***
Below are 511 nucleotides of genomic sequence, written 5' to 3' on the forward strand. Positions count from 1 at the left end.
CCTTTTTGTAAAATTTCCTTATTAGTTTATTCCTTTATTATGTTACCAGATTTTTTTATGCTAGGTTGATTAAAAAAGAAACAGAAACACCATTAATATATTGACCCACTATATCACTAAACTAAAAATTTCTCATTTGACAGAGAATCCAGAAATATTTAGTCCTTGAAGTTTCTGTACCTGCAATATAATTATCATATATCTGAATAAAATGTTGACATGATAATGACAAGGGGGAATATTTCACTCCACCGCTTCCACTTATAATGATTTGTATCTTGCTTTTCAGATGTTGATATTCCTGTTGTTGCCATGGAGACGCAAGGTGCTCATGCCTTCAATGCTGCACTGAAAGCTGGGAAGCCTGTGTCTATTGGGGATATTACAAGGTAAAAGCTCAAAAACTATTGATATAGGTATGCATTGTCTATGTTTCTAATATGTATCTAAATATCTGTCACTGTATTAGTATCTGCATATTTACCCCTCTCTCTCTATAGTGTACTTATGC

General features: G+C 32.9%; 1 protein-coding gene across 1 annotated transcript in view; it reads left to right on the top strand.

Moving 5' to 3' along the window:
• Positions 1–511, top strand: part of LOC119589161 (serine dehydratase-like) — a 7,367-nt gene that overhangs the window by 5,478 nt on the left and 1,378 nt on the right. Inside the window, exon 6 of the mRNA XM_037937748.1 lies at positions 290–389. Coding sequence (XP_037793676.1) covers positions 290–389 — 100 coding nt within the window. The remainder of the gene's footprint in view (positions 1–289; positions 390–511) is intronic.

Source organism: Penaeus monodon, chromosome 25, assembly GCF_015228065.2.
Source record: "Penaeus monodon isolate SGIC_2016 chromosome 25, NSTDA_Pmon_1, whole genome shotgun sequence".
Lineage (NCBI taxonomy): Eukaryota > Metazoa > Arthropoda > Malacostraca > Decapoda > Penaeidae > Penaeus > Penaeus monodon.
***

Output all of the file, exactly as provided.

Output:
Below are 511 nucleotides of genomic sequence, written 5' to 3' on the forward strand. Positions count from 1 at the left end.
CCTTTTTGTAAAATTTCCTTATTAGTTTATTCCTTTATTATGTTACCAGATTTTTTTATGCTAGGTTGATTAAAAAAGAAACAGAAACACCATTAATATATTGACCCACTATATCACTAAACTAAAAATTTCTCATTTGACAGAGAATCCAGAAATATTTAGTCCTTGAAGTTTCTGTACCTGCAATATAATTATCATATATCTGAATAAAATGTTGACATGATAATGACAAGGGGGAATATTTCACTCCACCGCTTCCACTTATAATGATTTGTATCTTGCTTTTCAGATGTTGATATTCCTGTTGTTGCCATGGAGACGCAAGGTGCTCATGCCTTCAATGCTGCACTGAAAGCTGGGAAGCCTGTGTCTATTGGGGATATTACAAGGTAAAAGCTCAAAAACTATTGATATAGGTATGCATTGTCTATGTTTCTAATATGTATCTAAATATCTGTCACTGTATTAGTATCTGCATATTTACCCCTCTCTCTCTATAGTGTACTTATGC

General features: G+C 32.9%; 1 protein-coding gene across 1 annotated transcript in view; it reads left to right on the top strand.

Moving 5' to 3' along the window:
• Positions 1–511, top strand: part of LOC119589161 (serine dehydratase-like) — a 7,367-nt gene that overhangs the window by 5,478 nt on the left and 1,378 nt on the right. Inside the window, exon 6 of the mRNA XM_037937748.1 lies at positions 290–389. Coding sequence (XP_037793676.1) covers positions 290–389 — 100 coding nt within the window. The remainder of the gene's footprint in view (positions 1–289; positions 390–511) is intronic.

Source organism: Penaeus monodon, chromosome 25, assembly GCF_015228065.2.
Source record: "Penaeus monodon isolate SGIC_2016 chromosome 25, NSTDA_Pmon_1, whole genome shotgun sequence".
Lineage (NCBI taxonomy): Eukaryota > Metazoa > Arthropoda > Malacostraca > Decapoda > Penaeidae > Penaeus > Penaeus monodon.